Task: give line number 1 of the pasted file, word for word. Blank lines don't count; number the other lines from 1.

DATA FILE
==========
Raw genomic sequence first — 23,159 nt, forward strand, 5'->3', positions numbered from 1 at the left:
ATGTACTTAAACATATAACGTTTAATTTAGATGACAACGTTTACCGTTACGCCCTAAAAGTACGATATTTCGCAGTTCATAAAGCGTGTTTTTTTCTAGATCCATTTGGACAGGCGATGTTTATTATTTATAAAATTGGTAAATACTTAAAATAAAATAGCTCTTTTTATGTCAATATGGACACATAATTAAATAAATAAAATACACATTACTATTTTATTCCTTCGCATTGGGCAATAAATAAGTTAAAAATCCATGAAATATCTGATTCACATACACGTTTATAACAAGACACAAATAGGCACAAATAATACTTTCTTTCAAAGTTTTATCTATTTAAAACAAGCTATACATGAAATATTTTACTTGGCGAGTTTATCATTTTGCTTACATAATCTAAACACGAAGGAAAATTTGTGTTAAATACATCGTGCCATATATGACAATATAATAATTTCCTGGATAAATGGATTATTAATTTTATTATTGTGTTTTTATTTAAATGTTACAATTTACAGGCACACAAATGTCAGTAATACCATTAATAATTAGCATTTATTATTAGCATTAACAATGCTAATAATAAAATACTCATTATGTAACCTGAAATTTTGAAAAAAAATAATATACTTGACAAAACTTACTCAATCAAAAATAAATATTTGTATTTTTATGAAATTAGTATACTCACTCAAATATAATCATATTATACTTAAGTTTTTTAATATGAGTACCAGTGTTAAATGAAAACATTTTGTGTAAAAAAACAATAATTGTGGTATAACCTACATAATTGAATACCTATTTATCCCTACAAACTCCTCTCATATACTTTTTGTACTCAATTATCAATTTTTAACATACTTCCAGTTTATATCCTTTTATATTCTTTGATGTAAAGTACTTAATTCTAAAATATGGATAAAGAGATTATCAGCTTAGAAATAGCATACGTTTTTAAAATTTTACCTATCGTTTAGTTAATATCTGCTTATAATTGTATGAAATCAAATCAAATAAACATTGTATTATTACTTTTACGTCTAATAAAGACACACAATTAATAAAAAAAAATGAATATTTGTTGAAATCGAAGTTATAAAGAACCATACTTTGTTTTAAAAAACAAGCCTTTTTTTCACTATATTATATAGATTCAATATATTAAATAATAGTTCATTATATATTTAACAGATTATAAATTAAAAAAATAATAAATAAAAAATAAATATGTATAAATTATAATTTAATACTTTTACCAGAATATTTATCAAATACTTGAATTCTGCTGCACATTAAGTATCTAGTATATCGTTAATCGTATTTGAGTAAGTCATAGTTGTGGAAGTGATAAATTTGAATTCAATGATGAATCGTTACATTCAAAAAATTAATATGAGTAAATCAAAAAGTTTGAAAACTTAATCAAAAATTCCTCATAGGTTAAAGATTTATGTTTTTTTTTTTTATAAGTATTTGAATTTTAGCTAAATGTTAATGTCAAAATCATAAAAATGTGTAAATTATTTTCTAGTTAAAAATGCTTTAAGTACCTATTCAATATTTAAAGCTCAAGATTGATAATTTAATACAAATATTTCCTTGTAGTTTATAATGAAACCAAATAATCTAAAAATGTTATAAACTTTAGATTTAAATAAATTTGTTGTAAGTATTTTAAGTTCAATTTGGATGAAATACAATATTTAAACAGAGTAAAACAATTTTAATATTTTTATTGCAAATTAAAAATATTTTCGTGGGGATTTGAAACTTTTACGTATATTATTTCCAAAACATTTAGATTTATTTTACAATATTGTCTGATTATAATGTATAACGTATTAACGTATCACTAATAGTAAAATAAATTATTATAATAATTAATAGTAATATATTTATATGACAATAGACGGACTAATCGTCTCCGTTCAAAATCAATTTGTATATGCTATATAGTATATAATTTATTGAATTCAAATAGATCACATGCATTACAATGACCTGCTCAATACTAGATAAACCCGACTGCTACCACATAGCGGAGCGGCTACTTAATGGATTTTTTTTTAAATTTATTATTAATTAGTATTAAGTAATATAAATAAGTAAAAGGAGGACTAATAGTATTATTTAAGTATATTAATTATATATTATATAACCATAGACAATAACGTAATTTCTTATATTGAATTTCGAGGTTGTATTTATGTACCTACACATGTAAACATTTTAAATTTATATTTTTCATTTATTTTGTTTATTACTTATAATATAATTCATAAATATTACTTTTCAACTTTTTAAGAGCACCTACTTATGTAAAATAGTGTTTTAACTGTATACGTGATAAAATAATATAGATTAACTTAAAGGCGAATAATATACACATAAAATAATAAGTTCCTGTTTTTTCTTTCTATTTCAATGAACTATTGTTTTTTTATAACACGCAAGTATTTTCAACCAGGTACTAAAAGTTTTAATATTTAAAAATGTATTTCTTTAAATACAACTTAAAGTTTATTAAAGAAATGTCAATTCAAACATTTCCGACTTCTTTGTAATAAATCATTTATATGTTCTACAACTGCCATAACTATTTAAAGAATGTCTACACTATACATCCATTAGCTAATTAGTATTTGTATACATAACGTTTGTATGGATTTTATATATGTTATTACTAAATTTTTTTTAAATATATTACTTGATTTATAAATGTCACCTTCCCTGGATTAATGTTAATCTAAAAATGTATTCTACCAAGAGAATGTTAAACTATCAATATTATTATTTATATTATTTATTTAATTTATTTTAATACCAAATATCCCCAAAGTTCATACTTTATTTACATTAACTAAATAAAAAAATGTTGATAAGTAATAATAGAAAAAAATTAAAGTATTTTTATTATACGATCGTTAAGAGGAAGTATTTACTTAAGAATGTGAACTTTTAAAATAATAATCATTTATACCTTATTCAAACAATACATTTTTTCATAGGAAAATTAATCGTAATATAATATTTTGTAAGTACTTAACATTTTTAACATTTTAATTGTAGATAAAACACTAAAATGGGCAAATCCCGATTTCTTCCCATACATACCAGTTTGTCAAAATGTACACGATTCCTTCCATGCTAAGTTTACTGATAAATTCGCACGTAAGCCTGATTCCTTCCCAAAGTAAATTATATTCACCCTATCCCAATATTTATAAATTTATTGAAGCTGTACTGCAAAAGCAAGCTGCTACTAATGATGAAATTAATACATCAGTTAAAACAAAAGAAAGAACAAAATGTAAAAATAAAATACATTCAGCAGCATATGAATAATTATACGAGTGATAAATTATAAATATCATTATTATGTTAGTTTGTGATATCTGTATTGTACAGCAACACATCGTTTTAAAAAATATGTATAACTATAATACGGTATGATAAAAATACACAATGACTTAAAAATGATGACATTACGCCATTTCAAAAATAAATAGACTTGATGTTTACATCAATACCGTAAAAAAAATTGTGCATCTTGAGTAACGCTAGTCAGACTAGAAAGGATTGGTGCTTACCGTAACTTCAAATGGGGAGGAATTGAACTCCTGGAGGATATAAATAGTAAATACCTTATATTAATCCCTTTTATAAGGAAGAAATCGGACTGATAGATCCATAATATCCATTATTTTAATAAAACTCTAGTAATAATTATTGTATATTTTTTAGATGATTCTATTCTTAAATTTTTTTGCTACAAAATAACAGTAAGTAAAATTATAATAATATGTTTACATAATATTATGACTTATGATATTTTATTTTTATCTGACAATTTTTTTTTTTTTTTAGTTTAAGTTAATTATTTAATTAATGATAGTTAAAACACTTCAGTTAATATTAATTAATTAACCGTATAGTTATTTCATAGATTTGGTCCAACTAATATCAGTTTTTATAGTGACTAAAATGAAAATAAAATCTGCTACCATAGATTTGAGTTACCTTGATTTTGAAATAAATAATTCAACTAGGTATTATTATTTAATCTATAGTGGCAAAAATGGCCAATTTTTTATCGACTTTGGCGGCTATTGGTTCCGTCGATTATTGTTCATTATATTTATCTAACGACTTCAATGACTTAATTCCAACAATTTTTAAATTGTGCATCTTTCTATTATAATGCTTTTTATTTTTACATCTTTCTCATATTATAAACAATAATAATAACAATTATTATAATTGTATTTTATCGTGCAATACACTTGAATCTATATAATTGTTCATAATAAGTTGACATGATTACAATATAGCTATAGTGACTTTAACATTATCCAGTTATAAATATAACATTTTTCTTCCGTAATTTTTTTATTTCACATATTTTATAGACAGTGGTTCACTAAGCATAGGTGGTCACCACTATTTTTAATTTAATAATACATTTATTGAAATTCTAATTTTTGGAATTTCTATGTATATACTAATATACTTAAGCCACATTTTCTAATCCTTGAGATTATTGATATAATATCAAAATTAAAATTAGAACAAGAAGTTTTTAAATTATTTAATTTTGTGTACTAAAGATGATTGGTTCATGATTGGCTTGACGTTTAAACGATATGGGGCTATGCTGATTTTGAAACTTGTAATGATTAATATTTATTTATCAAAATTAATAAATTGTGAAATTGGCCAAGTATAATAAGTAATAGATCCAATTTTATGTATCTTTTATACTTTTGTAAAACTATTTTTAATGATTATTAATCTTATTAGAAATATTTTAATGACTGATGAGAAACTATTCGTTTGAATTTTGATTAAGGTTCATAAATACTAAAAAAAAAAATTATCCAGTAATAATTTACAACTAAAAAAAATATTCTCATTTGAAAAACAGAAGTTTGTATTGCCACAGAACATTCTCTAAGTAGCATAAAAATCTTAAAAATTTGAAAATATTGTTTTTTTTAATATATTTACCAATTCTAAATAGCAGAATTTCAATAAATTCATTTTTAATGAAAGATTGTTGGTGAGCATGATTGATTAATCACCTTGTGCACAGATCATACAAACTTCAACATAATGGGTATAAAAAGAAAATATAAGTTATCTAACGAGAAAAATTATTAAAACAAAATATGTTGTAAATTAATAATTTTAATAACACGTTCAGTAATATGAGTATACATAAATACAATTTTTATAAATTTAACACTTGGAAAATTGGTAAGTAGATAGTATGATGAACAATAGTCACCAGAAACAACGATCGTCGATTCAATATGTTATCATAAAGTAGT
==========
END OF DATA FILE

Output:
Raw genomic sequence first — 23,159 nt, forward strand, 5'->3', positions numbered from 1 at the left: